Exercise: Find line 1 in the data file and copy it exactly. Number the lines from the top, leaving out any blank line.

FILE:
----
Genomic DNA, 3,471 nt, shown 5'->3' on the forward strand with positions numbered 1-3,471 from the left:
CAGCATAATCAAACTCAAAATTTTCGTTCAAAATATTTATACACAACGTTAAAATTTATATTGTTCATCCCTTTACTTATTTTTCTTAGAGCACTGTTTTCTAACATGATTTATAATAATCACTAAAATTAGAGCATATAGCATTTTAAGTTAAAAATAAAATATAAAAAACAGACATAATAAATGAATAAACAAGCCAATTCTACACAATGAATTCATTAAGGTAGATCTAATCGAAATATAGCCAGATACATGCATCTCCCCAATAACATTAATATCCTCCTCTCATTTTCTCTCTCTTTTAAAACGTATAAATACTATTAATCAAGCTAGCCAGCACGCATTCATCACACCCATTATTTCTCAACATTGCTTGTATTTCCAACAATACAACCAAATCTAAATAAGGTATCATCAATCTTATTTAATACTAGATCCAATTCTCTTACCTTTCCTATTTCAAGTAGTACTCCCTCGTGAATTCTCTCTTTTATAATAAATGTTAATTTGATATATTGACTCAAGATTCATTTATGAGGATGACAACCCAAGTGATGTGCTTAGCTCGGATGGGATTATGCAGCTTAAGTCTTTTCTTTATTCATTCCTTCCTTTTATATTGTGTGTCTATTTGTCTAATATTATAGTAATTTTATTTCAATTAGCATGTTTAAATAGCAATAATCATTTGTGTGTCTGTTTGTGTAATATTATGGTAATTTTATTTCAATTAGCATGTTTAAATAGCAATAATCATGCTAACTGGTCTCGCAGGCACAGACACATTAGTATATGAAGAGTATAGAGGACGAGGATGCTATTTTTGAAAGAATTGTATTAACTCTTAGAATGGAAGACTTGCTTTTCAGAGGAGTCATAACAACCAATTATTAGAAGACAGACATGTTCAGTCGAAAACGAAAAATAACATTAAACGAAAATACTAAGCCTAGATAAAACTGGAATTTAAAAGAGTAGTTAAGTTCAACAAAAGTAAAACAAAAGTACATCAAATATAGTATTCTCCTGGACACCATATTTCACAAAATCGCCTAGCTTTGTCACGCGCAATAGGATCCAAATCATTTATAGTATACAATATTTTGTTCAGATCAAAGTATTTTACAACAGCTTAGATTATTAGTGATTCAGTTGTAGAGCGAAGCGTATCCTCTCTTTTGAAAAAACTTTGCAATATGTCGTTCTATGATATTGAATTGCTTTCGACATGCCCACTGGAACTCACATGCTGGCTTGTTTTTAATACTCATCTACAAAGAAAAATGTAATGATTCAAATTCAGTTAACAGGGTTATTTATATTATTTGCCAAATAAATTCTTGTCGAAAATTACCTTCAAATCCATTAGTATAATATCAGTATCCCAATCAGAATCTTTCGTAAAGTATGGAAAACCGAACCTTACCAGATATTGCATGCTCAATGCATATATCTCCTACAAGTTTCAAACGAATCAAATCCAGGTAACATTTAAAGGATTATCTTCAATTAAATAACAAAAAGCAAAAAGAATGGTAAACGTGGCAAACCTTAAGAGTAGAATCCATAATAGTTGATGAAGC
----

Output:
Genomic DNA, 3,471 nt, shown 5'->3' on the forward strand with positions numbered 1-3,471 from the left: